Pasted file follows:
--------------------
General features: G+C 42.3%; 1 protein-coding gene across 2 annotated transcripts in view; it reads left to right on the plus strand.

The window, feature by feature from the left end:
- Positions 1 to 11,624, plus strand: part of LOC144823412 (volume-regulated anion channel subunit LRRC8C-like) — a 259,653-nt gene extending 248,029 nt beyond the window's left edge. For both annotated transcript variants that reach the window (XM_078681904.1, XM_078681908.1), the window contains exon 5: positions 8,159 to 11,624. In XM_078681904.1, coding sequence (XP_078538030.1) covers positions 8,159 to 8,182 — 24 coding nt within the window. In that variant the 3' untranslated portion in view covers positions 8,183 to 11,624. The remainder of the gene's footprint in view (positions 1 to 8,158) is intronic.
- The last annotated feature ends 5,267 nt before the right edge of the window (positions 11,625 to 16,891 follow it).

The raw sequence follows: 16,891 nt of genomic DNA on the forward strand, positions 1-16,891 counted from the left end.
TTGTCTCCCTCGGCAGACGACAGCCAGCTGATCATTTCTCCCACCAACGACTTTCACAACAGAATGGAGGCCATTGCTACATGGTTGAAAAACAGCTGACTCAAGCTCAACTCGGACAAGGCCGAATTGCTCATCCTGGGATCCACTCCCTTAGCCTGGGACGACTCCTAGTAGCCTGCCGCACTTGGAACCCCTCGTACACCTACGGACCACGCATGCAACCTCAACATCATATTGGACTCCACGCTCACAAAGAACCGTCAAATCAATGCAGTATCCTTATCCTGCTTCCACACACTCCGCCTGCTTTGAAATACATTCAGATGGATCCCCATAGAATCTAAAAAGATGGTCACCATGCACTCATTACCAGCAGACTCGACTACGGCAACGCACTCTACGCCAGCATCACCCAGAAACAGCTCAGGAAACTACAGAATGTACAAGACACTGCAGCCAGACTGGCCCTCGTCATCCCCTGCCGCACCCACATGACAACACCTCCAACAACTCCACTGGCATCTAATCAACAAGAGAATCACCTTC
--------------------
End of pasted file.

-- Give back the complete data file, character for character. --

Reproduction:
General features: G+C 42.3%; 1 protein-coding gene across 2 annotated transcripts in view; it reads left to right on the plus strand.

The window, feature by feature from the left end:
- Positions 1 to 11,624, plus strand: part of LOC144823412 (volume-regulated anion channel subunit LRRC8C-like) — a 259,653-nt gene extending 248,029 nt beyond the window's left edge. For both annotated transcript variants that reach the window (XM_078681904.1, XM_078681908.1), the window contains exon 5: positions 8,159 to 11,624. In XM_078681904.1, coding sequence (XP_078538030.1) covers positions 8,159 to 8,182 — 24 coding nt within the window. In that variant the 3' untranslated portion in view covers positions 8,183 to 11,624. The remainder of the gene's footprint in view (positions 1 to 8,158) is intronic.
- The last annotated feature ends 5,267 nt before the right edge of the window (positions 11,625 to 16,891 follow it).

The raw sequence follows: 16,891 nt of genomic DNA on the forward strand, positions 1-16,891 counted from the left end.
TTGTCTCCCTCGGCAGACGACAGCCAGCTGATCATTTCTCCCACCAACGACTTTCACAACAGAATGGAGGCCATTGCTACATGGTTGAAAAACAGCTGACTCAAGCTCAACTCGGACAAGGCCGAATTGCTCATCCTGGGATCCACTCCCTTAGCCTGGGACGACTCCTAGTAGCCTGCCGCACTTGGAACCCCTCGTACACCTACGGACCACGCATGCAACCTCAACATCATATTGGACTCCACGCTCACAAAGAACCGTCAAATCAATGCAGTATCCTTATCCTGCTTCCACACACTCCGCCTGCTTTGAAATACATTCAGATGGATCCCCATAGAATCTAAAAAGATGGTCACCATGCACTCATTACCAGCAGACTCGACTACGGCAACGCACTCTACGCCAGCATCACCCAGAAACAGCTCAGGAAACTACAGAATGTACAAGACACTGCAGCCAGACTGGCCCTCGTCATCCCCTGCCGCACCCACATGACAACACCTCCAACAACTCCACTGGCATCTAATCAACAAGAGAATCACCTTC